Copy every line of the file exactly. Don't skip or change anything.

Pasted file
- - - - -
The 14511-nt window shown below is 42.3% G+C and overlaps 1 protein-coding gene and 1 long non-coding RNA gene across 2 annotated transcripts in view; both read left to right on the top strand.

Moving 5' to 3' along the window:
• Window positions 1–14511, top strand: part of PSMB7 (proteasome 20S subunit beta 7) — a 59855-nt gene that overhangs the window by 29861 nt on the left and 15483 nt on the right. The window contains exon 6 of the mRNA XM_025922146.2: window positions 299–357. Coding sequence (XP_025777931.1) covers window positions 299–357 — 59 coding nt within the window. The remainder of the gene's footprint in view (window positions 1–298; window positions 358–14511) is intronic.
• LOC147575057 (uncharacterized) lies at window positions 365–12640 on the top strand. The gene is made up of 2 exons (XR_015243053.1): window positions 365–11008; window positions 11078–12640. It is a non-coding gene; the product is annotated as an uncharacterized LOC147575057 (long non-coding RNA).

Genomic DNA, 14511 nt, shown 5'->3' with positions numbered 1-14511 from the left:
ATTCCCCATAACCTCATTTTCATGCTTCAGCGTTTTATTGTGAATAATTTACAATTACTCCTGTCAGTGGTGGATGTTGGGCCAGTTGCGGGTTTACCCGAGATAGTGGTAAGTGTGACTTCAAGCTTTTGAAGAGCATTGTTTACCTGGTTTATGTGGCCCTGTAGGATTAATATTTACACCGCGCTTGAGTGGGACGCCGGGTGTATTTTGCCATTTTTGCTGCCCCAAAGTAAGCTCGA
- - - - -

The 14511-nt window shown below is 42.3% G+C and overlaps 1 protein-coding gene and 1 long non-coding RNA gene across 2 annotated transcripts in view; both read left to right on the top strand.

Moving 5' to 3' along the window:
• Window positions 1–14511, top strand: part of PSMB7 (proteasome 20S subunit beta 7) — a 59855-nt gene that overhangs the window by 29861 nt on the left and 15483 nt on the right. The window contains exon 6 of the mRNA XM_025922146.2: window positions 299–357. Coding sequence (XP_025777931.1) covers window positions 299–357 — 59 coding nt within the window. The remainder of the gene's footprint in view (window positions 1–298; window positions 358–14511) is intronic.
• LOC147575057 (uncharacterized) lies at window positions 365–12640 on the top strand. The gene is made up of 2 exons (XR_015243053.1): window positions 365–11008; window positions 11078–12640. It is a non-coding gene; the product is annotated as an uncharacterized LOC147575057 (long non-coding RNA).

Genomic DNA, 14511 nt, shown 5'->3' with positions numbered 1-14511 from the left:
ATTCCCCATAACCTCATTTTCATGCTTCAGCGTTTTATTGTGAATAATTTACAATTACTCCTGTCAGTGGTGGATGTTGGGCCAGTTGCGGGTTTACCCGAGATAGTGGTAAGTGTGACTTCAAGCTTTTGAAGAGCATTGTTTACCTGGTTTATGTGGCCCTGTAGGATTAATATTTACACCGCGCTTGAGTGGGACGCCGGGTGTATTTTGCCATTTTTGCTGCCCCAAAGTAAGCTCGA